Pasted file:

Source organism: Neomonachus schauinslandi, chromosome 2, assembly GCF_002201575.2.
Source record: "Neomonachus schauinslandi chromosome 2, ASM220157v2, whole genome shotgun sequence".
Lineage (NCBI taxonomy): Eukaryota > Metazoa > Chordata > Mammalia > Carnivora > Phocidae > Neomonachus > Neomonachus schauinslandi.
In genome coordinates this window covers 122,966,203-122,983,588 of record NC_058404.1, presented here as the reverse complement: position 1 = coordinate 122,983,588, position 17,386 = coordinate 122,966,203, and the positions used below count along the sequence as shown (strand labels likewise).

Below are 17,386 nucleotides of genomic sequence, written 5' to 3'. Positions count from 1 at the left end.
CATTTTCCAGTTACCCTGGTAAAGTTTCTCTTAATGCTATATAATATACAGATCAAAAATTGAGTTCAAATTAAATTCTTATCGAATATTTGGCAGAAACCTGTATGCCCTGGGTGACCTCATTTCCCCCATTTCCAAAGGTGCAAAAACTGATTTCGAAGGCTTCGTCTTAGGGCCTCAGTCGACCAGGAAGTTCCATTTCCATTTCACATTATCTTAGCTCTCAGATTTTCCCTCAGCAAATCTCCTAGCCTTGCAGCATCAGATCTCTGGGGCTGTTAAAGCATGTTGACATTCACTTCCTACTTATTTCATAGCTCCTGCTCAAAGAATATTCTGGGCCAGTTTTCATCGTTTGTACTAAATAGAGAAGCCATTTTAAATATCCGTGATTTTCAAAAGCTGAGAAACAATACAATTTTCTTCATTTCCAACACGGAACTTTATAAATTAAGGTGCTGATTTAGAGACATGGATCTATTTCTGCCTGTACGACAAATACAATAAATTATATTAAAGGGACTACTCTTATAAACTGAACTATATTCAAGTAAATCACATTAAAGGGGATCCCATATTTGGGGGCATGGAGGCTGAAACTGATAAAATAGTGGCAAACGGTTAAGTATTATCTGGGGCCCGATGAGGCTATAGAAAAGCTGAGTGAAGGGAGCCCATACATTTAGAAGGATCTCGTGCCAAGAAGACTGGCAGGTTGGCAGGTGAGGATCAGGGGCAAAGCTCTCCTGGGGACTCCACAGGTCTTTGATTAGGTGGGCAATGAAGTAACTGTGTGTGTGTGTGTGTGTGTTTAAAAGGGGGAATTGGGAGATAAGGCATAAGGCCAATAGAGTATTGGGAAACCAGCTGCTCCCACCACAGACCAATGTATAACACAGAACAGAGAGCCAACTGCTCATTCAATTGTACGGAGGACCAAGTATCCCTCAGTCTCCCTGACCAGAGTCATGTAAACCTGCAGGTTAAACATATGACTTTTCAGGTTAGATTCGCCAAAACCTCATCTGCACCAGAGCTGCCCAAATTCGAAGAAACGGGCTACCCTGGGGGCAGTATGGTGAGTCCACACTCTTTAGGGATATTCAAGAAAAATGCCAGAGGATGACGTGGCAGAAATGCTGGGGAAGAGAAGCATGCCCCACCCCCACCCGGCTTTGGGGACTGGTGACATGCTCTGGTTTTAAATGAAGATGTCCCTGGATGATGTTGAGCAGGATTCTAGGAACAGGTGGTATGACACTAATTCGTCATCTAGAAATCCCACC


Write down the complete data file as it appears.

Source organism: Neomonachus schauinslandi, chromosome 2, assembly GCF_002201575.2.
Source record: "Neomonachus schauinslandi chromosome 2, ASM220157v2, whole genome shotgun sequence".
Lineage (NCBI taxonomy): Eukaryota > Metazoa > Chordata > Mammalia > Carnivora > Phocidae > Neomonachus > Neomonachus schauinslandi.
In genome coordinates this window covers 122,966,203-122,983,588 of record NC_058404.1, presented here as the reverse complement: position 1 = coordinate 122,983,588, position 17,386 = coordinate 122,966,203, and the positions used below count along the sequence as shown (strand labels likewise).

Below are 17,386 nucleotides of genomic sequence, written 5' to 3'. Positions count from 1 at the left end.
CATTTTCCAGTTACCCTGGTAAAGTTTCTCTTAATGCTATATAATATACAGATCAAAAATTGAGTTCAAATTAAATTCTTATCGAATATTTGGCAGAAACCTGTATGCCCTGGGTGACCTCATTTCCCCCATTTCCAAAGGTGCAAAAACTGATTTCGAAGGCTTCGTCTTAGGGCCTCAGTCGACCAGGAAGTTCCATTTCCATTTCACATTATCTTAGCTCTCAGATTTTCCCTCAGCAAATCTCCTAGCCTTGCAGCATCAGATCTCTGGGGCTGTTAAAGCATGTTGACATTCACTTCCTACTTATTTCATAGCTCCTGCTCAAAGAATATTCTGGGCCAGTTTTCATCGTTTGTACTAAATAGAGAAGCCATTTTAAATATCCGTGATTTTCAAAAGCTGAGAAACAATACAATTTTCTTCATTTCCAACACGGAACTTTATAAATTAAGGTGCTGATTTAGAGACATGGATCTATTTCTGCCTGTACGACAAATACAATAAATTATATTAAAGGGACTACTCTTATAAACTGAACTATATTCAAGTAAATCACATTAAAGGGGATCCCATATTTGGGGGCATGGAGGCTGAAACTGATAAAATAGTGGCAAACGGTTAAGTATTATCTGGGGCCCGATGAGGCTATAGAAAAGCTGAGTGAAGGGAGCCCATACATTTAGAAGGATCTCGTGCCAAGAAGACTGGCAGGTTGGCAGGTGAGGATCAGGGGCAAAGCTCTCCTGGGGACTCCACAGGTCTTTGATTAGGTGGGCAATGAAGTAACTGTGTGTGTGTGTGTGTGTGTTTAAAAGGGGGAATTGGGAGATAAGGCATAAGGCCAATAGAGTATTGGGAAACCAGCTGCTCCCACCACAGACCAATGTATAACACAGAACAGAGAGCCAACTGCTCATTCAATTGTACGGAGGACCAAGTATCCCTCAGTCTCCCTGACCAGAGTCATGTAAACCTGCAGGTTAAACATATGACTTTTCAGGTTAGATTCGCCAAAACCTCATCTGCACCAGAGCTGCCCAAATTCGAAGAAACGGGCTACCCTGGGGGCAGTATGGTGAGTCCACACTCTTTAGGGATATTCAAGAAAAATGCCAGAGGATGACGTGGCAGAAATGCTGGGGAAGAGAAGCATGCCCCACCCCCACCCGGCTTTGGGGACTGGTGACATGCTCTGGTTTTAAATGAAGATGTCCCTGGATGATGTTGAGCAGGATTCTAGGAACAGGTGGTATGACACTAATTCGTCATCTAGAAATCCCACC